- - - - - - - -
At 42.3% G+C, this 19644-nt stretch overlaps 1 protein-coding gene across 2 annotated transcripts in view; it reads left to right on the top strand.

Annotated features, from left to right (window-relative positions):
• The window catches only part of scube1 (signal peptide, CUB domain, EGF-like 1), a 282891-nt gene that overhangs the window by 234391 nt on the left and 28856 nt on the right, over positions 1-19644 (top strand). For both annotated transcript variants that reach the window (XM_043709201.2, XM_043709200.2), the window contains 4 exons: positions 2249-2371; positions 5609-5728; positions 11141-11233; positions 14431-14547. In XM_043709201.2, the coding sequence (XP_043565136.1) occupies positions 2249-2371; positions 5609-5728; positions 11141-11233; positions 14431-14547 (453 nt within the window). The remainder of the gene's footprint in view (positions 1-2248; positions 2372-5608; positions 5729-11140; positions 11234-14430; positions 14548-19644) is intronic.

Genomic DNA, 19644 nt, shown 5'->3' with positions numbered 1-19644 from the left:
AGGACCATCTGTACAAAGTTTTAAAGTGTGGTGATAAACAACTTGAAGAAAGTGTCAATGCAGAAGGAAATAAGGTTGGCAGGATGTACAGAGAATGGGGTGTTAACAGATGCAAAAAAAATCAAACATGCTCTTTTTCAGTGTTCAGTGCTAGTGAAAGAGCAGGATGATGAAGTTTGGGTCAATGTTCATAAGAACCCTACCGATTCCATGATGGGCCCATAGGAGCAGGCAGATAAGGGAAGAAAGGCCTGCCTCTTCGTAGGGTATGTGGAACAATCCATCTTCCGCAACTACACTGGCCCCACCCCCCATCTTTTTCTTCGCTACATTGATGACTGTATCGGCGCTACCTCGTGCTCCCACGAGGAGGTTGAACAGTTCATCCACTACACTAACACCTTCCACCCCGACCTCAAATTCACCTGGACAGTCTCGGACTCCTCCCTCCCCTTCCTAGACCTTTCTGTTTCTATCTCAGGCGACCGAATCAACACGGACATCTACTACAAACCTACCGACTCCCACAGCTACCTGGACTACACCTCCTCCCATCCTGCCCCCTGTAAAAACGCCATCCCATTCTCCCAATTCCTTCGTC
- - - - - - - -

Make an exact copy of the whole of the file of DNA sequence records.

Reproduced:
At 42.3% G+C, this 19644-nt stretch overlaps 1 protein-coding gene across 2 annotated transcripts in view; it reads left to right on the top strand.

Annotated features, from left to right (window-relative positions):
• The window catches only part of scube1 (signal peptide, CUB domain, EGF-like 1), a 282891-nt gene that overhangs the window by 234391 nt on the left and 28856 nt on the right, over positions 1-19644 (top strand). For both annotated transcript variants that reach the window (XM_043709201.2, XM_043709200.2), the window contains 4 exons: positions 2249-2371; positions 5609-5728; positions 11141-11233; positions 14431-14547. In XM_043709201.2, the coding sequence (XP_043565136.1) occupies positions 2249-2371; positions 5609-5728; positions 11141-11233; positions 14431-14547 (453 nt within the window). The remainder of the gene's footprint in view (positions 1-2248; positions 2372-5608; positions 5729-11140; positions 11234-14430; positions 14548-19644) is intronic.

Genomic DNA, 19644 nt, shown 5'->3' with positions numbered 1-19644 from the left:
AGGACCATCTGTACAAAGTTTTAAAGTGTGGTGATAAACAACTTGAAGAAAGTGTCAATGCAGAAGGAAATAAGGTTGGCAGGATGTACAGAGAATGGGGTGTTAACAGATGCAAAAAAAATCAAACATGCTCTTTTTCAGTGTTCAGTGCTAGTGAAAGAGCAGGATGATGAAGTTTGGGTCAATGTTCATAAGAACCCTACCGATTCCATGATGGGCCCATAGGAGCAGGCAGATAAGGGAAGAAAGGCCTGCCTCTTCGTAGGGTATGTGGAACAATCCATCTTCCGCAACTACACTGGCCCCACCCCCCATCTTTTTCTTCGCTACATTGATGACTGTATCGGCGCTACCTCGTGCTCCCACGAGGAGGTTGAACAGTTCATCCACTACACTAACACCTTCCACCCCGACCTCAAATTCACCTGGACAGTCTCGGACTCCTCCCTCCCCTTCCTAGACCTTTCTGTTTCTATCTCAGGCGACCGAATCAACACGGACATCTACTACAAACCTACCGACTCCCACAGCTACCTGGACTACACCTCCTCCCATCCTGCCCCCTGTAAAAACGCCATCCCATTCTCCCAATTCCTTCGTC